Tree preservation orders

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Advice on the restriction to works on trees that are covered by a Tree Preservation Order

What is a tree preservation order and what is its purpose?

A tree preservation order (TPO) protects trees which make a significant impact on their local surroundings. It is an offence to cut down, top, lop, uproot, wilfully damage or wilfully destroy a tree without the council's planning authority's permission. This is particularly important where trees are in immediate danger.

What happens if I do works to a protected tree without consent?

Anyone who undertakes such work is guilty of an offence. Anyone found guilty of this offence is liable, if convicted in the Magistrates Court, to a fine of up to £20,000. In serious cases a person may be committed for trial in the Crown Court and, if convicted, is liable to an unlimited fine. In determining the amount of any fine for this offence, the court must have regard to any financial benefit, which has accrued, or is likely to accrue, in consequence of the offence.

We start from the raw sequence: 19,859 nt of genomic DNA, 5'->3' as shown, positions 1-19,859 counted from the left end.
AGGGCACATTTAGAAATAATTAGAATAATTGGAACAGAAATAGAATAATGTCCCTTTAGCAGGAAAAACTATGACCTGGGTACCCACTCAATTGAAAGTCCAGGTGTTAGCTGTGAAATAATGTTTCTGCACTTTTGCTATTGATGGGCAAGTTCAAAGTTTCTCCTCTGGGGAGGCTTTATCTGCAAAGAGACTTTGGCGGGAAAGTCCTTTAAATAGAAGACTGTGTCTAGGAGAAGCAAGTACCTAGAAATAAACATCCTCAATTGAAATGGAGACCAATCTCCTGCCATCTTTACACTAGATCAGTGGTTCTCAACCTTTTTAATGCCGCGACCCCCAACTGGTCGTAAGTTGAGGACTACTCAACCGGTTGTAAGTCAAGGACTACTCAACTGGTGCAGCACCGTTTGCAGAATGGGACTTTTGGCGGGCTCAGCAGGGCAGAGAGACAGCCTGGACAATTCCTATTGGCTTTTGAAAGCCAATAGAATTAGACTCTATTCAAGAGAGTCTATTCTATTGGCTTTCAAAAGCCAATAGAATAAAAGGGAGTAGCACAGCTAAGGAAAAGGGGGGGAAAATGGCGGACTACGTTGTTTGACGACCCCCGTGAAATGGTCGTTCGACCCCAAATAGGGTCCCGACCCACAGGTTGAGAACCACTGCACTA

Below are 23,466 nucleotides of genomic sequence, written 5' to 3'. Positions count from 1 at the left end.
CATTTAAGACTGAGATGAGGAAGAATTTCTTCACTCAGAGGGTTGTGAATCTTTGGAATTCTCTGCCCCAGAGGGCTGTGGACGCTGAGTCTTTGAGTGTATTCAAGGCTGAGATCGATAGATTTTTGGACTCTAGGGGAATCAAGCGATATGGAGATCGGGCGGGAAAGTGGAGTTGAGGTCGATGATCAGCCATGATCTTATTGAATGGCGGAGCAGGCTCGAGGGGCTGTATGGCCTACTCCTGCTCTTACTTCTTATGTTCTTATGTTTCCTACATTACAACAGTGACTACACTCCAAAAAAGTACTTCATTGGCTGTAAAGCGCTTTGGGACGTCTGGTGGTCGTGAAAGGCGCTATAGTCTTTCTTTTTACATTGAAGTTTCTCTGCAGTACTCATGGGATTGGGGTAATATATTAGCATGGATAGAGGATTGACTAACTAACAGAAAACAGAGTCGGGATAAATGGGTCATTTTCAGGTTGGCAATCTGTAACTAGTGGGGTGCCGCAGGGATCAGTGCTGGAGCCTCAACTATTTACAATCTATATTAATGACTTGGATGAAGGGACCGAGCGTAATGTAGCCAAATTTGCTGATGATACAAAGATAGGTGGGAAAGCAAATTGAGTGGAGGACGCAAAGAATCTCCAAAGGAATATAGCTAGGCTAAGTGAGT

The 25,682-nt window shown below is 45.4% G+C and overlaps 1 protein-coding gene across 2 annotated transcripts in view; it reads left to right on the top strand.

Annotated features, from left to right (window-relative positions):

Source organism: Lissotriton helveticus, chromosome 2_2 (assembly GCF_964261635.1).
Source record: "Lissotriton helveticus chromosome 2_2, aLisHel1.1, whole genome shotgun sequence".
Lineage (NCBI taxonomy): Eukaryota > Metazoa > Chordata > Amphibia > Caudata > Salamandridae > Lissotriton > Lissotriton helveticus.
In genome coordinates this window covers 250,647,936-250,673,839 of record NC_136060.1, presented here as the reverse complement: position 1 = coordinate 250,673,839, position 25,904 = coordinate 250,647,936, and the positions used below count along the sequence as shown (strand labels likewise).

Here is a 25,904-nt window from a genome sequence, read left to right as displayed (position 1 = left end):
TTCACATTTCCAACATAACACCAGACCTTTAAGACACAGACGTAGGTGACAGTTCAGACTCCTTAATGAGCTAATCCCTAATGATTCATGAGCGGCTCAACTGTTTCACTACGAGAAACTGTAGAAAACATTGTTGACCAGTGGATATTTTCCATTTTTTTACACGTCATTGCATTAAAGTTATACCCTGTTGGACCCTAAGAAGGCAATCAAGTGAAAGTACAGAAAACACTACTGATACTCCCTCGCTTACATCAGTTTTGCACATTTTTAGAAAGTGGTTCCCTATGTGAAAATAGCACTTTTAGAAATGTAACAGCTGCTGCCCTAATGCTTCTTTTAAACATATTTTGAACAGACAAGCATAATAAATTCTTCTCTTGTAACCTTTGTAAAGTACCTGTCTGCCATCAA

How do I apply for consent to undertake works to a tree(s) covered by a tree preservation order?

If you wish to apply to do works to a tree covered by a TPO you will need to seek permission by completing an application form. You are advised to note carefully the guidance notes that accompany the application form.

There is currently no charge for a TPO application.

How can I find out if a tree is covered by a tree preservation order?

Please contact us at for further advice or on 01946 598421


The Department of Communities and Local Government has produced a guide to tree preservation procedures

Published: 24 July 2012 - 9:57am